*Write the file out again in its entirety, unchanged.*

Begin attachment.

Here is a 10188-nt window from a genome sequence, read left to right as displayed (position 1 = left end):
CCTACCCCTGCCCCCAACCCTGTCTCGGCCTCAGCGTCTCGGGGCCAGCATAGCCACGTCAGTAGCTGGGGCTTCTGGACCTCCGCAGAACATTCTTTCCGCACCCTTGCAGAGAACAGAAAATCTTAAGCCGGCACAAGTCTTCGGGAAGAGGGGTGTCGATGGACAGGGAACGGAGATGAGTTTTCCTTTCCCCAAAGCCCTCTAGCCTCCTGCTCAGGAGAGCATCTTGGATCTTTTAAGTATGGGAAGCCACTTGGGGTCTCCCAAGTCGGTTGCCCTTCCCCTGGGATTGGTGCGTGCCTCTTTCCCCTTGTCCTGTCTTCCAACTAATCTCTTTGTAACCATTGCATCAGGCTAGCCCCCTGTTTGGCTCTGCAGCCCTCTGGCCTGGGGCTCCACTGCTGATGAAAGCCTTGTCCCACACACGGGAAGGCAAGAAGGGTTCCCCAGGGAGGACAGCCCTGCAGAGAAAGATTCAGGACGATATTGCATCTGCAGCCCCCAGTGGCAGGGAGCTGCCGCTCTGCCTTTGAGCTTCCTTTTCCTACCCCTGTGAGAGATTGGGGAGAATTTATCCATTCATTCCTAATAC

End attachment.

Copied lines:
Here is a 10188-nt window from a genome sequence, read left to right as displayed (position 1 = left end):
CCTACCCCTGCCCCCAACCCTGTCTCGGCCTCAGCGTCTCGGGGCCAGCATAGCCACGTCAGTAGCTGGGGCTTCTGGACCTCCGCAGAACATTCTTTCCGCACCCTTGCAGAGAACAGAAAATCTTAAGCCGGCACAAGTCTTCGGGAAGAGGGGTGTCGATGGACAGGGAACGGAGATGAGTTTTCCTTTCCCCAAAGCCCTCTAGCCTCCTGCTCAGGAGAGCATCTTGGATCTTTTAAGTATGGGAAGCCACTTGGGGTCTCCCAAGTCGGTTGCCCTTCCCCTGGGATTGGTGCGTGCCTCTTTCCCCTTGTCCTGTCTTCCAACTAATCTCTTTGTAACCATTGCATCAGGCTAGCCCCCTGTTTGGCTCTGCAGCCCTCTGGCCTGGGGCTCCACTGCTGATGAAAGCCTTGTCCCACACACGGGAAGGCAAGAAGGGTTCCCCAGGGAGGACAGCCCTGCAGAGAAAGATTCAGGACGATATTGCATCTGCAGCCCCCAGTGGCAGGGAGCTGCCGCTCTGCCTTTGAGCTTCCTTTTCCTACCCCTGTGAGAGATTGGGGAGAATTTATCCATTCATTCCTAATAC